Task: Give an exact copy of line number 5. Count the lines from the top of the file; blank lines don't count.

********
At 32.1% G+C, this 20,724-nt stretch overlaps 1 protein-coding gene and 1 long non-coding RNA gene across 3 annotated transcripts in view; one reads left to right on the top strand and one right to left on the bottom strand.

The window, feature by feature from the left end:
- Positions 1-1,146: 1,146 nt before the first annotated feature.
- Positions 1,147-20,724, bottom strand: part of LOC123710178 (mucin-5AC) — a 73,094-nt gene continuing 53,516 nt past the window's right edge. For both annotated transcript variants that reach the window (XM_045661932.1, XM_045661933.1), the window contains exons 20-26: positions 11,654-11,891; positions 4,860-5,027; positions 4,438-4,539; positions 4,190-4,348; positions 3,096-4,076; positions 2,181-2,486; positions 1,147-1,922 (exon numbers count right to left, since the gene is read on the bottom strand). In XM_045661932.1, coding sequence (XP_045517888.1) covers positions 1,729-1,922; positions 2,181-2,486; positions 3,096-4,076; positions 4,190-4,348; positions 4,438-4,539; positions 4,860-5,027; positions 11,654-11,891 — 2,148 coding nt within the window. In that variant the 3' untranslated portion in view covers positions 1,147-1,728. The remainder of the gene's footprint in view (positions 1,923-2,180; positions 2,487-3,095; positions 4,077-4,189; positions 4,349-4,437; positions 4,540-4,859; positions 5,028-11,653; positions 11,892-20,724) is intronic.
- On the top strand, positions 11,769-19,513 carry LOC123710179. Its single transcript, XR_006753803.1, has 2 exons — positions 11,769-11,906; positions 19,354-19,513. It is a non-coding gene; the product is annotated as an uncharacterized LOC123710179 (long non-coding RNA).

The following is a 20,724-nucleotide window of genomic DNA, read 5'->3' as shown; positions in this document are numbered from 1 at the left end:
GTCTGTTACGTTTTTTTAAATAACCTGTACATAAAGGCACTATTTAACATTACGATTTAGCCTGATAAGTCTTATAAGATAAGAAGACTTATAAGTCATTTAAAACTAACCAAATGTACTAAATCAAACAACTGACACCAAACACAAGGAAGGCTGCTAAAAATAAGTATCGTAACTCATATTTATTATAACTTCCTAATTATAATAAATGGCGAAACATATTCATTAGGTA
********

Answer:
- On the top strand, positions 11,769-19,513 carry LOC123710179. Its single transcript, XR_006753803.1, has 2 exons — positions 11,769-11,906; positions 19,354-19,513. It is a non-coding gene; the product is annotated as an uncharacterized LOC123710179 (long non-coding RNA).